A couple of days ago I showed you a few of my fishy friends. Today, I’ll show you the ones that cannot always be trusted. You know the kind I mean. Imagine being Tony Soprano’s next-door neighbour.
Our first unsavoury pal is the Papuan Scorpionfish (Scorpaenopsis papuensis). It is a camouflage expert. Consequently, it is very difficult to see. I’ve blurred the background in this photo to make the fish more visible. As do all the scorpionfish, it has poisonous spines in the dorsal fin. If you put your hand down on one of these fellows, you would be in a great deal of pain immediately:
Often the first thing that one will see of a scorpionfish is its eye. It is the only regular shape on the entire body and therefore stands out as if it were a traffic signal.
Here is another fish for which the sting is the thing. This is the Common Lionfish (Pterois volitans). Though the stinging apparatus is similar, you will have no trouble at all spotting this critter:
The scorpionfish and lionfish are interesting, but not very scary. Let’s move on to something more Soprano-like. This character seems peaceful enough until you start fooling around in his back yard. Meet the Giant Moray (Gymnothorax javanicus):
The menacing looking character above was in a hole near Pig Island. I spent about fifteen minutes photographing him. I never felt threatened, though maybe he did. If I would get too close, he would simply pull back into his hidey-hole. Most of the time the mouth was only moving open and shut a little as it pumped water through its gills. However, a couple of times it really showed me its teeth. Very pretty – must have a good dentist.
Getting back to sting from teeth, we have the Blue Spotted Stingray (Dasyatis kuhlii). I trapped this individual in a little cave and snapped away. I say that I trapped him, but to be honest, he could have left any time he wished. I wasn’t about to try to stop him. The eyes remind me of a goat’s eyes:
Let’s have a look at a fish that has a bad reputation. While populations of Barracuda elsewhere may be obnoxious, the species in this area of the world are pussycats. Here is the Blackfin Barracuda (Sphyraena qenie):
The slim, barred fish are the barracuda. The stubby football shaped fish are Bigeye Trevally. They often school together.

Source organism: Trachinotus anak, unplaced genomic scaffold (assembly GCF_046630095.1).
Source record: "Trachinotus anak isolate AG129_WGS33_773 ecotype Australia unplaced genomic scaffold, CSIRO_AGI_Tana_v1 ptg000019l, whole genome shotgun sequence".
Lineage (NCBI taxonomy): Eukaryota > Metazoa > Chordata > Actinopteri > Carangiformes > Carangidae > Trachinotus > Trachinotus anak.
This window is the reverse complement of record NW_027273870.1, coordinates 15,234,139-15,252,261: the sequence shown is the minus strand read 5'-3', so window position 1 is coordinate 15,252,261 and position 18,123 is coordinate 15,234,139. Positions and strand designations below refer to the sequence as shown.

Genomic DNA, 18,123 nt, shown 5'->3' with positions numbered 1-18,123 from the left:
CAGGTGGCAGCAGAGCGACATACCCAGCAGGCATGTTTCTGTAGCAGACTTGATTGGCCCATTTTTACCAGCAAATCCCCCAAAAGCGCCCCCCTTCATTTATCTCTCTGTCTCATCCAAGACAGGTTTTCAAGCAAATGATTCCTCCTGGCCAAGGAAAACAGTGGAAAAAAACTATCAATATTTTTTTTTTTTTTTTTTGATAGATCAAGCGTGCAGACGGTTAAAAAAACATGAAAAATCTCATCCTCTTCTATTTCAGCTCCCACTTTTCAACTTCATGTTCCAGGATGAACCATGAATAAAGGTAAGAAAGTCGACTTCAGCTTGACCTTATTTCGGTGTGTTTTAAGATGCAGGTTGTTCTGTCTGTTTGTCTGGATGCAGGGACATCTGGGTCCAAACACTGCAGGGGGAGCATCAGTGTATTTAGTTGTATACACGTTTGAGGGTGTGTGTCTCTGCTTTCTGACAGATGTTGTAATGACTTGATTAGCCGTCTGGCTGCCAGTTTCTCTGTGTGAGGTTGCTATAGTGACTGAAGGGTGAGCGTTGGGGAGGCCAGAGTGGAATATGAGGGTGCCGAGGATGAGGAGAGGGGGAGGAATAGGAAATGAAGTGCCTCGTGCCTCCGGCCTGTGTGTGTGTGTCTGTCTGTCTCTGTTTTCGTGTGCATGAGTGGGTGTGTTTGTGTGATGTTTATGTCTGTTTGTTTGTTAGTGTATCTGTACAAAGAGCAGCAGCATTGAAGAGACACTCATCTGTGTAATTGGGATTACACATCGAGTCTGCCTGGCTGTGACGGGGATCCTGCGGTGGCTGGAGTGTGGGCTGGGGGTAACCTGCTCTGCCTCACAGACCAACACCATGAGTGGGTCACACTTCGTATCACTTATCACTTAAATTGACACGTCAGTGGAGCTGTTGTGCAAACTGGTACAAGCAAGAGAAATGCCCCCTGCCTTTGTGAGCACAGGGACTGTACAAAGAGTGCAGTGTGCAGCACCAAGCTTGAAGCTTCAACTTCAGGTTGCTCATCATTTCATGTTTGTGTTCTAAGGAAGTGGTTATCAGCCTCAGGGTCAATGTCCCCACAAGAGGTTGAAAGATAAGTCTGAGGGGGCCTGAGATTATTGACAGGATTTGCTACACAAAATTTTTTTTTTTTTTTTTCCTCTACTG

I have, on many occasions, finned on my back under a mob of these and gently stroked a belly or two. They will take it for a couple of seconds and then twitch away from the touch. Sometimes they come back for more. It must feel like being petted by an alien.
Last, but by no means least we have the Banded Sea Krait (Laticauda colubrine). Most people already know that it has one of the most powerful venoms on the planet. This is true. Most people also know that its mouth is too small to bite you. This is most definitely not true. Many people die every year from Sea Snake bites – mostly fishermen clearing them from their nets.
I have been very close to these snakes and never even had one seem to notice me. Here’s one at a comfortable distance:
And, here’s one at a somewhat less comfortable distance:
The main thing to remember is that they are generally not aggressive, but simply go about their business. Part of their business, however, is breathing. That’s why you do not want to hover over one while you’re watching it. Stay to the side so that when the snake surfaces to breathe, you won’t both be frightened out of your collective wits.
And remember what your mama told you, “Don’t play with snakes and spiders.”Tags: banded sea krait, banded sea snake, Bigeye Trevally, blackfin barracuda sphyraena qenie, Blue-Spotted Stingray, Dasyatis kuhlii, giant moray, gymnothorax javanicus, laticauda colubrine, lionfish, moraay eel, papuan scorpionfish, pig island, poisonous spines, pterois volitans, scorpaenopsis papuensis, sea snake